## ENGR108: Introduction to Matrix MethodsJohn Duchi and
Babak Ayazifar, Stanford University, Fall 2023
## LecturesTuesdays and Thursdays, 12:00pm – 1:20pm
## AnnouncementsGuidelines for the final project are posted here. Welcome to ENGR108, Fall Quarter 2023. We are excited to have you here!
## About ENGR108ENGR108 covers the basics of vectors and matrices, solving linear equations, least-squares methods, and many applications. We'll cover the mathematics, but the focus will be on using matrix methods in applications such as tomography, image processing, data fitting, time series prediction, finance, and many others. Matrix methods should not be a spectator sport. In this course, students use the language Julia to do computations with vectors and matrices. The course is suitable for any undergraduate with the prerequisites or equivalent background. The class is based on the book Introduction to Applied Linear Algebra by Stephen Boyd and Lieven Vandenberghe, which is available on-line. ENGR108 is part of the EE and MS&E core requirements, and certified as a Ways of Thinking course for both formal reasoning (FR) and applied quantitative reasoning (AQR). Additionally, this course is approved for the Computer Science BS Math Elective and also satisfies the Mathematics & Statistics requirement in the School of Engineering. ENGR108 was originally created as EE103/CME103 by Stephen Boyd and his band of (then undergraduate) co-conspirators: Ahmed Bou-Rabee, Keegan Go, Jenny Hong, Karanveer Mohan, Jaehyun Park, and David Zeng. It was taught for the first time Autumn quarter 2014–15. ## Course requirementsAttendance and weekly participation in class
Weekly homework assignments: we will normally assign homework each Thursday, which will be and due the following Wednesday by 11:59pm Pacific time. **Late homework will not be accepted**. You are allowed, even encouraged, to work on the homework in small groups, but you must write up your own homework to hand in and credit your other group members.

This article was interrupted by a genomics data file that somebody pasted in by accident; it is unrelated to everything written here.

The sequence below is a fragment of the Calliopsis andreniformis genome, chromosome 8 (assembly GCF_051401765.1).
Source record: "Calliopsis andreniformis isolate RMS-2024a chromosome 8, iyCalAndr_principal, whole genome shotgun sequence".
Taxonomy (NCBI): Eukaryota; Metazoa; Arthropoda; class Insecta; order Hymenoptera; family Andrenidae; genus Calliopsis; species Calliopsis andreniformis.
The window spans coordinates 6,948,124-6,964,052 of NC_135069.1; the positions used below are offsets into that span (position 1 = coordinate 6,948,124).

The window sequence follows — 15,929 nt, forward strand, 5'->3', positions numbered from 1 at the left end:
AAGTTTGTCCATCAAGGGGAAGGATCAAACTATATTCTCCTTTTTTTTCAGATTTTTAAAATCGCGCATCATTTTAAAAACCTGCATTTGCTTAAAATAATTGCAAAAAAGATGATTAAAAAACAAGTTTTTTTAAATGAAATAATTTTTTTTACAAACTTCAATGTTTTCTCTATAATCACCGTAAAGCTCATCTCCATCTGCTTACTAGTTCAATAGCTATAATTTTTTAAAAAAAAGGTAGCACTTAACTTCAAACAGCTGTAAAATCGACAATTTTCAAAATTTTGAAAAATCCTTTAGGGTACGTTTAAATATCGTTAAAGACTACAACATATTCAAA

Two midterm exams (in class, one about 2/5 of the way and the other about 4/5 of the way through the course). The midterm will be closed book except that you may bring in one (1) sheet of paper, with material on the front and back.
Final exam: we will have a small final project, details to be determined.
## GradingWe will weight the various parts of the class as follows: Attendance/participation 5% (this will be a combination of your section participation and your Ed participation, weighting toward whichever you make more contributions to) Homework 55% Midterm 1: 15% Midterm 2: 15% Final 10%
We reserve the right to change the grading rubric at any point in time during the course. ## PrerequisitesYou do not need to have seen any linear algebra before; we will develop it from scratch. Math 51 is nominally a prerequisite, but we will use relatively little of this material. In the course you'll do some very simple programming in the language Julia, so you should have seen some very basic simple programming. CS106A or equivalent (which is much more than you will need) is a prerequisite or corequisite. You do not need to know about any applications; we'll cover that in detail. Even if you have already seen all the material in the course (e.g., vectors, matrices, least squares) we encourage you to take it, because (we guess) you haven't seen it the way we will present it. |